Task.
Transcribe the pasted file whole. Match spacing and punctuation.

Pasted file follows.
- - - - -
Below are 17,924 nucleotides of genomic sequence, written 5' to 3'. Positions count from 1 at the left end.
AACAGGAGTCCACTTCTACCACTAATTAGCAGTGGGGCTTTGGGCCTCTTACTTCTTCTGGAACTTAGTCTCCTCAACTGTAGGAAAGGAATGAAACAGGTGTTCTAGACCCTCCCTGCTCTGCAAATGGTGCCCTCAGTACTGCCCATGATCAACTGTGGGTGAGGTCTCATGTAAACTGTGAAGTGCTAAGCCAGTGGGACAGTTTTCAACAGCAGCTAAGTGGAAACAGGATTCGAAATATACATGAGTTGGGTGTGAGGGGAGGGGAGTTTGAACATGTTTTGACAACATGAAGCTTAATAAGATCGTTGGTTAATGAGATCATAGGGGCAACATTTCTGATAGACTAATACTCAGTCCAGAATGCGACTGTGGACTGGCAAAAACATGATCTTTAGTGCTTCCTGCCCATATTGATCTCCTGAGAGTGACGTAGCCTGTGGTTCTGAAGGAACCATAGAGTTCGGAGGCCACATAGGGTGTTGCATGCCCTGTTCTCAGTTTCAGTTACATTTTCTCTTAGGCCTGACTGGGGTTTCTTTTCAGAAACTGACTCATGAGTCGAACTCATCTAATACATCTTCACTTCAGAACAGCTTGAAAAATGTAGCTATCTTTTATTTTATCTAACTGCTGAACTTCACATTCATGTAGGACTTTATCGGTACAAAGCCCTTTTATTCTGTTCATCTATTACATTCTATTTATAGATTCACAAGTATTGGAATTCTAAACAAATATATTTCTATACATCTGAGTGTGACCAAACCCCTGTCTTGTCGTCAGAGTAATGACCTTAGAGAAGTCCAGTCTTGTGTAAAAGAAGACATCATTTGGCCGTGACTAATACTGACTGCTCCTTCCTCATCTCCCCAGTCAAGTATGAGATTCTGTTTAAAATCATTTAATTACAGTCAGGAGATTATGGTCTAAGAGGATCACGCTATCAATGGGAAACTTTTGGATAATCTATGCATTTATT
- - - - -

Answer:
Below are 17,924 nucleotides of genomic sequence, written 5' to 3'. Positions count from 1 at the left end.
AACAGGAGTCCACTTCTACCACTAATTAGCAGTGGGGCTTTGGGCCTCTTACTTCTTCTGGAACTTAGTCTCCTCAACTGTAGGAAAGGAATGAAACAGGTGTTCTAGACCCTCCCTGCTCTGCAAATGGTGCCCTCAGTACTGCCCATGATCAACTGTGGGTGAGGTCTCATGTAAACTGTGAAGTGCTAAGCCAGTGGGACAGTTTTCAACAGCAGCTAAGTGGAAACAGGATTCGAAATATACATGAGTTGGGTGTGAGGGGAGGGGAGTTTGAACATGTTTTGACAACATGAAGCTTAATAAGATCGTTGGTTAATGAGATCATAGGGGCAACATTTCTGATAGACTAATACTCAGTCCAGAATGCGACTGTGGACTGGCAAAAACATGATCTTTAGTGCTTCCTGCCCATATTGATCTCCTGAGAGTGACGTAGCCTGTGGTTCTGAAGGAACCATAGAGTTCGGAGGCCACATAGGGTGTTGCATGCCCTGTTCTCAGTTTCAGTTACATTTTCTCTTAGGCCTGACTGGGGTTTCTTTTCAGAAACTGACTCATGAGTCGAACTCATCTAATACATCTTCACTTCAGAACAGCTTGAAAAATGTAGCTATCTTTTATTTTATCTAACTGCTGAACTTCACATTCATGTAGGACTTTATCGGTACAAAGCCCTTTTATTCTGTTCATCTATTACATTCTATTTATAGATTCACAAGTATTGGAATTCTAAACAAATATATTTCTATACATCTGAGTGTGACCAAACCCCTGTCTTGTCGTCAGAGTAATGACCTTAGAGAAGTCCAGTCTTGTGTAAAAGAAGACATCATTTGGCCGTGACTAATACTGACTGCTCCTTCCTCATCTCCCCAGTCAAGTATGAGATTCTGTTTAAAATCATTTAATTACAGTCAGGAGATTATGGTCTAAGAGGATCACGCTATCAATGGGAAACTTTTGGATAATCTATGCATTTATT